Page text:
The army's logo for public affairs places a sword in the foreground
and a pen in the background. But the pen is growing in importance as the
army places increasing reliance on public affairs officers like Lt.
Colonel Lewis Boone to convince the public about the need to be
Boone is the special assistant for public affairs to army chief of staff
Eric Shinseki, a member of the Joint Chiefs of Staff. Shinseki bears
responsibility for the recruiting, training, equipping, and deployment
of his service.
But his style of dealing with the media is markedly different from some
of his predecessors who were more active in courting the news media.
Boone, married to a freelance ABC News correspondent Monica Shuman, whom
he met while she was covering Operation Desert Shield, says,
'Shin-seki's strength is not in going behind the podium at a defense
department briefing room where he has 30 reporters crowding around.'
So Boone organizes media breakfasts, smaller news conferences and plane
trips with select reporters. But local media are treated just as well as
top tier outlets. When Shinseki visited Fort Bragg in February, Boone
set up a meeting with a local paper to reassure active and retired army
personnel that plans for transforming the army still include a vital
role for paratroopers.
As well as external press, Boone also deals with the military media,
including in-house army TV and radio, in order to promote plans for a
transformational army. But generally Boone steers away from the TV
'TV's time constraints aren't very conducive to the complicated and
complex message we have.' Boone, however, will set up the occasional TV
For example, Shinseki did agree to be interviewed for over two hours for
a Frontline PBS documentary on the future of war that aired last
Ideally Boone would like to see his boss on NPR's Morning Edition or All
Things Considered, seeing those shows as a great way to reach opinion
Boone has to manage the give and take between being open and the
military's natural inclination to exert tight control over
Jim Fetig, now director of media relations for Lockheed Martin, was the
first to hold the position of special assistant for public affairs to
the chief of staff. He explains the difficulties of doing army PR. 'The
hallmark of military service is selfless service. Within the military
culture you don't show off.'
However the army realizes that convincing the public, Capitol Hill, and
opinion makers about the importance of military preparedness, should
remain an important objective.
And as Fetig's immediate successor, Don McGrath, director of global
media relations at electronic company Rockwell, asks rhetorically:
'Who's a better person to tell the Army's story than the chief of
Boone jumped into his role with the gusto of the paratrooper he had
originally trained to be. But he initially had to make some adjustments
to his approach, 'In practice, we're trained to speak for the
organization, not the individual,' says Boone, noting that there is a
learning curve when it comes to 'who your boss is and what are his likes
As well as working hard on messaging, Boone has to react to leaks such
as one in February about the proposed basing of two 'interim' brigade
combat teams. These teams are designed to provide rapid response
capabilities that are indicative of the changes underway in the new
'transformational' army (an ambitious project aimed at preparing the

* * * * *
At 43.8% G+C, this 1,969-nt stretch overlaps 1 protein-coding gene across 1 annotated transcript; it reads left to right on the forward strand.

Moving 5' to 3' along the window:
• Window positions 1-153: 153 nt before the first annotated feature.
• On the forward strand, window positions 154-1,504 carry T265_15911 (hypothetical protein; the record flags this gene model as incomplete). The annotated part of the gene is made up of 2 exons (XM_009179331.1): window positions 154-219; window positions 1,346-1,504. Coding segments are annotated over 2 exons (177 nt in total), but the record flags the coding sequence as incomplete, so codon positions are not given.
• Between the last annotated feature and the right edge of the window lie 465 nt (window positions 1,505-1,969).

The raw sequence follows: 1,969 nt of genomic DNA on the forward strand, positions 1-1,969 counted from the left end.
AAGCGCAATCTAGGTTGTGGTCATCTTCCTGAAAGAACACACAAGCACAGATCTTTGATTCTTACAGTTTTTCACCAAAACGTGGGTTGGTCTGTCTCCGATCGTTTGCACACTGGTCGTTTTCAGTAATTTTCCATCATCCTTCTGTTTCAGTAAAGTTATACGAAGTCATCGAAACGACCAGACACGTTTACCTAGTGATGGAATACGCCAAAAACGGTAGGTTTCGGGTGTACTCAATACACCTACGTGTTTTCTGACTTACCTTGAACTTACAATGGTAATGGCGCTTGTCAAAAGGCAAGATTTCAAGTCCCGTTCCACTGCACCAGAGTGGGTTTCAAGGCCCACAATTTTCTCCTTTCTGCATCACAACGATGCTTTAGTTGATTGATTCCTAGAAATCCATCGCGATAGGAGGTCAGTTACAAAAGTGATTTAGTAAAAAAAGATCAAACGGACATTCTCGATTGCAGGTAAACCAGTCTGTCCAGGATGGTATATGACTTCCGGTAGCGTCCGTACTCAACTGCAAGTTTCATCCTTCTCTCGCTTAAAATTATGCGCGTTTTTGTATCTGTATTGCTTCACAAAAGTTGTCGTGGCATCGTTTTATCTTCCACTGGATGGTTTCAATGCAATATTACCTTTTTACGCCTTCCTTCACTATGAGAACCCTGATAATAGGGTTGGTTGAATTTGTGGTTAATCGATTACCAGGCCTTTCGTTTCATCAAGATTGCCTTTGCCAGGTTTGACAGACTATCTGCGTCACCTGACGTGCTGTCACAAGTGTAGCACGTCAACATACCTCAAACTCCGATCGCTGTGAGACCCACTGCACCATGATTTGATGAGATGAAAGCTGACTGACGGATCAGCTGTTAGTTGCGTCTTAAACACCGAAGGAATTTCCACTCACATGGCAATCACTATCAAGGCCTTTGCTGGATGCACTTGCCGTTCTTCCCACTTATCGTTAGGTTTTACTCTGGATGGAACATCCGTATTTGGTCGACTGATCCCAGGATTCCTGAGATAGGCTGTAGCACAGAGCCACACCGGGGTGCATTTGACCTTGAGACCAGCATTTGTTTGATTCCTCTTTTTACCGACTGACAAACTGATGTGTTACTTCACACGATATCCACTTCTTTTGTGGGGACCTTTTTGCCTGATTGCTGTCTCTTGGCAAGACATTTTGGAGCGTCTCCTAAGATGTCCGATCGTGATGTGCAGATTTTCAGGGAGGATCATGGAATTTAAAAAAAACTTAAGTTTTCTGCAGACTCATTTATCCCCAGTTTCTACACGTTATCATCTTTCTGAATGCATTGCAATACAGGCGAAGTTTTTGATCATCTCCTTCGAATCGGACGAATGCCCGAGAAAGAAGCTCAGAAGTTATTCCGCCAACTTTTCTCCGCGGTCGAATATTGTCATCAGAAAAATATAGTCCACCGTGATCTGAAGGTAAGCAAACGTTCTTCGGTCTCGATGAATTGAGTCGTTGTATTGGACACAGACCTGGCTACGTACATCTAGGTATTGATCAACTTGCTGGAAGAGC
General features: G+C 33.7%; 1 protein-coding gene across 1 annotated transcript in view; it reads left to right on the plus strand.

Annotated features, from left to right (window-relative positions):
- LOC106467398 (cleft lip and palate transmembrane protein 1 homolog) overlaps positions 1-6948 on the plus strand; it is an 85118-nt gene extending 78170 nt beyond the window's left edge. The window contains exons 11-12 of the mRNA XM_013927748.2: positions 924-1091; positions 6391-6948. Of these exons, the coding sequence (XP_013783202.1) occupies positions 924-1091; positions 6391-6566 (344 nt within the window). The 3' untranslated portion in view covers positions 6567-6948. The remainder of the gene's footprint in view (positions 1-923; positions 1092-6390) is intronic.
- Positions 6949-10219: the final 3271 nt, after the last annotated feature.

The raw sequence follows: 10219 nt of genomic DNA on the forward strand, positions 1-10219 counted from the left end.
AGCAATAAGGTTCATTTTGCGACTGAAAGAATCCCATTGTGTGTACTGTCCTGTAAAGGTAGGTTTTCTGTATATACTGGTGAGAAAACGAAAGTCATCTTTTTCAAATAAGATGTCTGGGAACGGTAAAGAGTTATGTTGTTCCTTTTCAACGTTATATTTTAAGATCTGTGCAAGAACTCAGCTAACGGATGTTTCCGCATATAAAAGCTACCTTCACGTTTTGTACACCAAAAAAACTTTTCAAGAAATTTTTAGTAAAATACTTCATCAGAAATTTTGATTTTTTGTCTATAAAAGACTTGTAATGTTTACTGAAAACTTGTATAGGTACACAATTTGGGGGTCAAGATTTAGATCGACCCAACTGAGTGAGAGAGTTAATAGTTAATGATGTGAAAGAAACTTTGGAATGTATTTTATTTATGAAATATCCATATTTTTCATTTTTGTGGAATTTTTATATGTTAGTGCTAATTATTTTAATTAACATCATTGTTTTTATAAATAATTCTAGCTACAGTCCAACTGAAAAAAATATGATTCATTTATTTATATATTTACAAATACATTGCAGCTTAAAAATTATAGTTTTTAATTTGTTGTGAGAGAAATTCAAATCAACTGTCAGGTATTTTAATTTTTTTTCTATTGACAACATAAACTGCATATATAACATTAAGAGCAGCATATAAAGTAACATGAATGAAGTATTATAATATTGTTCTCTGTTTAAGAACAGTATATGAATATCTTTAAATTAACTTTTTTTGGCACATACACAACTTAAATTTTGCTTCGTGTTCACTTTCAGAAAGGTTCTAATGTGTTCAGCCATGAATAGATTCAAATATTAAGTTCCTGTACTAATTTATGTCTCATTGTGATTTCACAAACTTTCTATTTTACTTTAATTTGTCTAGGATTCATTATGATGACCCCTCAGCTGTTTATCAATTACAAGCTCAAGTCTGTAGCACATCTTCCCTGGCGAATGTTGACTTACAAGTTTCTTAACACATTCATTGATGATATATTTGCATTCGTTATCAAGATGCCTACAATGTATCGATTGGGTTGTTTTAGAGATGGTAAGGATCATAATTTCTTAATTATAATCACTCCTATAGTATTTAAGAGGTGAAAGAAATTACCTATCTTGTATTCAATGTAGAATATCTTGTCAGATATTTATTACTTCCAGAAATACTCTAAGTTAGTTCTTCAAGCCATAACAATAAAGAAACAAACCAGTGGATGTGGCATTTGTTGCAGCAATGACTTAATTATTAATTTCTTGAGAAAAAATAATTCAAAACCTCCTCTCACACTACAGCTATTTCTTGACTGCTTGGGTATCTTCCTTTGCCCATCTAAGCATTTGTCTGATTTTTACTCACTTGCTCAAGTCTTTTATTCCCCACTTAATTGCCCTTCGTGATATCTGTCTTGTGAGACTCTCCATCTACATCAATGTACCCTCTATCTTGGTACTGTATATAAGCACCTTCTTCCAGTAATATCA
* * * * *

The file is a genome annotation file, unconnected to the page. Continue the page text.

army to handle an anticipated wider variety of missions than it faced
during the Cold War).
Boone was contacted by an Army Times reporter who received information
about where brigades would be located. Boone arranged to have background
provided to ensure the story was reported accurately, as opposed to
based on speculation. But army public affairs officers were worried
about the flack they'd received over what had happened. 'You've got to
tell the truth, right?' Boone says in an assertive tone. 'The American
people have a right to know what their military is doing. They pay for
While this particular leak was a good story for the army, there are
other issues to deal with. 'That was information not meant for the
general public at this early date.' Congress had not even been
officially informed of the plans, but Boone sticks by his decision to
give factual background once leaks are out.
Boone admits the army has not always done the best job in public
affairs, even compared to other services. But he sees that changing. Now
officers in mock combat exercises find themselves not only having to
deal with the 'enemy' but also the media and civilians, as they have in
conflicts such as Bosnia and Operation Desert Storm.
Boone's own days at the Pentagon start at 6am and go on until the early
evening. He often meets with other army public affairs officials to
coordinate on messaging. Then, he goes home to his wife and son. Shuman
says there are some things she knows not to press him on. 'We're very,
very good at keeping work at work,' she says.
Boone sees his job as important, noting that the American leadership had
little idea in 1900 that they would soon find themselves fighting a
Boone, always the spokesman, says: '(Shinseki) likes to use it as an
example because we sit at the beginning of the 21st Century without any
idea whatsoever what the next 10 or 15 years holds.' In Boone's mind,
it's his job to make sure America learns it must be prepared to meet the
LT. COL. LEWIS MARSHALL BOONE
Army infantry officer and PA officer
Fort Bragg, NC. 82nd Airborne Division, public affairs officer
US European Command, action officer/chief media relations
Office of the chief of public affairs, action officer, media relations
Special assistant for public affairs to Eric Shinseki, chief of staff of